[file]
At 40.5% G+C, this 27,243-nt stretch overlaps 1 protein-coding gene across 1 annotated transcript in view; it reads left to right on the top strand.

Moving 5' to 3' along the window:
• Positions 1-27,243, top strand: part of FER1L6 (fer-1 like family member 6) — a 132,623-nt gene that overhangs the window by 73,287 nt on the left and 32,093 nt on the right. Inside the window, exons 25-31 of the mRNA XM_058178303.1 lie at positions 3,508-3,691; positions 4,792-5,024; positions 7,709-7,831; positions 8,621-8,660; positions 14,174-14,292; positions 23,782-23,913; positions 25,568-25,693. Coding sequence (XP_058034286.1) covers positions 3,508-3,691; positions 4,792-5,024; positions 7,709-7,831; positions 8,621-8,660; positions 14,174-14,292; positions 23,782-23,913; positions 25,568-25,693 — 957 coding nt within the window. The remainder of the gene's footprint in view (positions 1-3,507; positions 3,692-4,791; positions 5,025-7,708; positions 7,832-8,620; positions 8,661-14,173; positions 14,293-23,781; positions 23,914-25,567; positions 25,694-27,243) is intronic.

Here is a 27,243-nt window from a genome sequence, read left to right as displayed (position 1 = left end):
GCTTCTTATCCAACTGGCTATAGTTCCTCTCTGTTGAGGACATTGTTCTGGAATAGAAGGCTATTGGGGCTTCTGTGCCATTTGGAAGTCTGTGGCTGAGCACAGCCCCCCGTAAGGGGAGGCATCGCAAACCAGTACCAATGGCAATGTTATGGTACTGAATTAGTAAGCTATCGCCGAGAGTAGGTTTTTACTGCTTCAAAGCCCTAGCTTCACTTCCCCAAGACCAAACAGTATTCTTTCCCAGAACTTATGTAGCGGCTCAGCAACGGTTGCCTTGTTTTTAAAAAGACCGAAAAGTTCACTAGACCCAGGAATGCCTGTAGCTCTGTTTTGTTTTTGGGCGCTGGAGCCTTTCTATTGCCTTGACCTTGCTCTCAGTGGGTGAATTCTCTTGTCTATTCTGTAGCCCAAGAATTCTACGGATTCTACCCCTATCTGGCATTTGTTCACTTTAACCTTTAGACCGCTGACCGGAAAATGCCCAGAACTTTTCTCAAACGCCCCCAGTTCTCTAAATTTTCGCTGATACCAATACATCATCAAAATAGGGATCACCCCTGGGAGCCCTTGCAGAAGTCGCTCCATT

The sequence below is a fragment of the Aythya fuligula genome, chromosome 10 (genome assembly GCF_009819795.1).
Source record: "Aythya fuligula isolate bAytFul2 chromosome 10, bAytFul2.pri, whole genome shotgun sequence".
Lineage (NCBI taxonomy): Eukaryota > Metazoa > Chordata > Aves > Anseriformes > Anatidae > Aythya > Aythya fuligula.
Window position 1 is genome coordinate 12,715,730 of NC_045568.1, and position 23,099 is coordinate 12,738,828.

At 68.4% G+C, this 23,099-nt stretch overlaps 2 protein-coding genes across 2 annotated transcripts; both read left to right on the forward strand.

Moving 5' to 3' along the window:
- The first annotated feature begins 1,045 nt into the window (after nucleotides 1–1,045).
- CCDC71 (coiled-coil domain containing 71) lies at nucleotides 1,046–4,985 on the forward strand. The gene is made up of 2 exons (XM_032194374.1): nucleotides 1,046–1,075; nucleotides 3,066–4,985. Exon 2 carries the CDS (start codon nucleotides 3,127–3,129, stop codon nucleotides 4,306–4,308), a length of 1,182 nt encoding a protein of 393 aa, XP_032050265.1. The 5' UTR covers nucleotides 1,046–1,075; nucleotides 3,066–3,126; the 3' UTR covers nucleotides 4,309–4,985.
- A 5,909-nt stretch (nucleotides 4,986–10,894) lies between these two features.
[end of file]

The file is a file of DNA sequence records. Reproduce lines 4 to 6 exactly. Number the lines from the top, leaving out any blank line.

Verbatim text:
Here is a 27,243-nt window from a genome sequence, read left to right as displayed (position 1 = left end):
GCTTCTTATCCAACTGGCTATAGTTCCTCTCTGTTGAGGACATTGTTCTGGAATAGAAGGCTATTGGGGCTTCTGTGCCATTTGGAAGTCTGTGGCTGAGCACAGCCCCCCGTAAGGGGAGGCATCGCAAACCAGTACCAATGGCAATGTTATGGTACTGAATTAGTAAGCTATCGCCGAGAGTAGGTTTTTACTGCTTCAAAGCCCTAGCTTCACTTCCCCAAGACCAAACAGTATTCTTTCCCAGAACTTATGTAGCGGCTCAGCAACGGTTGCCTTGTTTTTAAAAAGACCGAAAAGTTCACTAGACCCAGGAATGCCTGTAGCTCTGTTTTGTTTTTGGGCGCTGGAGCCTTTCTATTGCCTTGACCTTGCTCTCAGTGGGTGAATTCTCTTGTCTATTCTGTAGCCCAAGAATTCTACGGATTCTACCCCTATCTGGCATTTGTTCACTTTAACCTTTAGACCGCTGACCGGAAAATGCCCAGAACTTTTCTCAAACGCCCCCAGTTCTCTAAATTTTCGCTGATACCAATACATCATCAAAATAGGGATCACCCCTGGGAGCCCTTGCAGAAGTCGCTCCATT

The sequence below is a fragment of the Aythya fuligula genome, chromosome 10 (genome assembly GCF_009819795.1).